Mendooran, where families survive on two loads of washing a week and three minute showers
Could you bathe your kids in three minutes? The Draper family of Mendooran are struggling with Level 6 water restrictions — the toughest in the state. (ABC: Jennifer Browning)
Many of us turn on the tap without thinking, but for the Draper family, the simple task is a luxury.
Susan Draper and her five children live in Mendooran, 70 kilometres north-east of Dubbo in western New South Wales.
It is a town of 500 people that is about to run out of water.
Since January, the town has been on level six water restrictions — the highest possible in the state.
That means residents are forced to limit showers to three minutes, and can only do two loads of washing a week.
Baths must be run to a depth of just 10 centimetres and evaporative cooling systems can only be turned on after 6pm.
For a large family, it is tough going.
“You do one load of washing at the start of the week and one at the end of the week,” Ms Draper said.
“Everything else just waits.”
Susan Draper is restricted to two loads of washing a week — no easy task for mum of five school children. (ABC: Jennifer Browning)
A crisis looms large
The rapid evaporation of the Castlereagh River over the past two years is the root cause of the tiny town’s water woes.
The river pool Mendooran’s water is pumped from is running dangerously low and the town’s emergency bore water supply cannot be used at the moment because of blue-green algae contamination.
If there is no significant rain in the coming month, the town will run out of water.
“We won’t survive,” Ms Draper said.
“There’s nothing here, the rivers are dry — it’s sad.”
Claims crisis has been mismanaged
With so much of the state in drought residents feel their town has been forgotten, and say their cries for help have gone unanswered.
“The community has done more for us than council, it is upsetting,” Ms Draper said.
Residents warned the council of water issues long before extreme water restrictions were introduced, according to Ms Draper.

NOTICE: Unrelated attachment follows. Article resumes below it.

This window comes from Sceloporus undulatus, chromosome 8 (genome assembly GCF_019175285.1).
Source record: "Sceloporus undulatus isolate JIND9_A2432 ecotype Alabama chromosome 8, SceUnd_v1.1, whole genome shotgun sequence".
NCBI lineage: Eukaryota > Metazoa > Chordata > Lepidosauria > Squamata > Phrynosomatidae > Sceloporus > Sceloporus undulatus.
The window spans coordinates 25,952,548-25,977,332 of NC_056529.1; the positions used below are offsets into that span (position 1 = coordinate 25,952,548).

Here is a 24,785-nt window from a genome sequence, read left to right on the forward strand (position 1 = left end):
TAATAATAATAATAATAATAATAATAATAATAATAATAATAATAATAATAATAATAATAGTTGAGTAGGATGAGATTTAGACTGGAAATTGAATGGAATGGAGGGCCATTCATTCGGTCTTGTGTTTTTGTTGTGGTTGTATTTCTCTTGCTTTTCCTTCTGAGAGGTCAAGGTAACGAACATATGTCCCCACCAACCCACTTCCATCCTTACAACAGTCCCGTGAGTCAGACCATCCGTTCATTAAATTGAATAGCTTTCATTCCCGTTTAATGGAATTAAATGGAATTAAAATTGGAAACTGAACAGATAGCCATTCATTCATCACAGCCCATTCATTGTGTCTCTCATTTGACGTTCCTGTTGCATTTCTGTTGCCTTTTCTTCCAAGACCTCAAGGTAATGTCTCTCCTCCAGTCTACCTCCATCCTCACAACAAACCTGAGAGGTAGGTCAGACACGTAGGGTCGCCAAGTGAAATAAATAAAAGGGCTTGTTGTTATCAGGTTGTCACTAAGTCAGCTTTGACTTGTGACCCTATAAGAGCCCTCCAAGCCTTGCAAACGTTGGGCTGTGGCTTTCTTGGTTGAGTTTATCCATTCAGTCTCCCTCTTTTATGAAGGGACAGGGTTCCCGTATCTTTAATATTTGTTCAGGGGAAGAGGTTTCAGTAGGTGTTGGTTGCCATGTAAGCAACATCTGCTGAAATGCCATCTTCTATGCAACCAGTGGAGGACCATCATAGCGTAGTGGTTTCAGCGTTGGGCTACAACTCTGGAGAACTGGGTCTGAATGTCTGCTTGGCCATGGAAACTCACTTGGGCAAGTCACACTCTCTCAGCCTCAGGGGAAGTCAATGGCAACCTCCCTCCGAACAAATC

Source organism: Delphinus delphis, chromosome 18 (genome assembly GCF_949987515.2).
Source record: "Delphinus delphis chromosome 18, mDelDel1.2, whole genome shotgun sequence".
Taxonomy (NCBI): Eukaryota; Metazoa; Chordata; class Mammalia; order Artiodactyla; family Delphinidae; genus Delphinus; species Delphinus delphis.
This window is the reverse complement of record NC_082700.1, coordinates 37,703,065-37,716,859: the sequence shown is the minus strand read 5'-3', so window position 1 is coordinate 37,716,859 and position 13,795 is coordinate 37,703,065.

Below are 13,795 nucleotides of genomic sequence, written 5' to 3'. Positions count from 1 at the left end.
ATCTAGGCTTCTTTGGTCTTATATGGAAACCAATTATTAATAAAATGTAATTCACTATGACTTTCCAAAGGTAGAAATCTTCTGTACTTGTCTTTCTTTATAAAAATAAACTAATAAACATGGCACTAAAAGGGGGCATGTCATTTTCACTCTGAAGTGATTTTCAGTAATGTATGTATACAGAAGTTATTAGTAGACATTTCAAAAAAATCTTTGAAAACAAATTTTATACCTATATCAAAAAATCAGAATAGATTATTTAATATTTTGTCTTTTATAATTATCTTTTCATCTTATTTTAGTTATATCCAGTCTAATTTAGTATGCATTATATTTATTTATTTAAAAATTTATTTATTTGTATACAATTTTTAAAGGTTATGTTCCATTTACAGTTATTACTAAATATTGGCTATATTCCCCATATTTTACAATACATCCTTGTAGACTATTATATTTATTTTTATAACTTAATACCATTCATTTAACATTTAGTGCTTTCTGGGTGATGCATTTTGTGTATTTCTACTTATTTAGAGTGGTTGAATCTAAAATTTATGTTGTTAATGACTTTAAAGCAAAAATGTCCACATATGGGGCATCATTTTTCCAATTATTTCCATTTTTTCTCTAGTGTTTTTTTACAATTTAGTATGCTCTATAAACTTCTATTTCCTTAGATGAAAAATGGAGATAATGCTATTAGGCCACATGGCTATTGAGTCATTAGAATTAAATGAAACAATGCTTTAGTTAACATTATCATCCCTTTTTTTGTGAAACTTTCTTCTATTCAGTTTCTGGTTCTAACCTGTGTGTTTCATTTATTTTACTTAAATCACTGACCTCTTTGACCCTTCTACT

Another local, Cliff Carter, also feels that the situation has been mishandled.
“[The council] needed to inform us a lot earlier and introduce the restrictions a lot slower,” Mr Carter said.
“That way we could have been saving water for longer.”
Government to fund contamination study
This week the NSW Government announced a $95,000 grant for Mendooran under its Safe and Secure Water Program.
The grant will fund a study into the causes of the town bore’s contamination and pressure issues.
Mendooran’s water crisis ramped up in January when its emergency bore water supply became contaminated. (ABC: Jessie Davies )
“We’ve had a lot of supply challenges through the drought and as a state government our job is to support those water utilities,” Regional Water Minister Niall Blair said.
But Mr Carter wants action, not a study.
“Fix it now — it’s that simple,” he said.
But Warrumbungle Regional Shire Councillor Peter Shinton defended the council.
“People forget that we’re still in a drought and we’re doing our best to supply potable water, and I think we’re being quite successful.”
‘A third world problem’
Hundreds of bottles of water have been donated to the township of Mendooran since the crisis worsened last month.
For residents like Russell Buchanan, the donated water has been a God-send.
“I don’t drink the tap water here and neither does my son,” Mr Buchanan said.
“With the heat and the dust, we’re really being slammed out here.”
Russell Buchanan likens Mendooran’s water situation to that of a third world country. (ABC: Jessie Davies)
Mr Buchanan and his eight-year-old son relocated from Beijing to Mendooran two years ago.
He has been appalled with the town’s water quality and security issues.
“I lived in Beijing for 10 years,” he said.
“They fixed their water problems, so why can’t we?
“It is a third world problem we’re facing.
“We really should be given the courtesy of clean water.”
While many of Mendooran’s residents are crying foul, Mr Carter recognises how unprecedented the current drought is.
“We live on flat ground — it’s like a tennis court out here,” he said.
“You can’t make water run down a hill if you haven’t got a hill.”
Only rain will save the day, he said.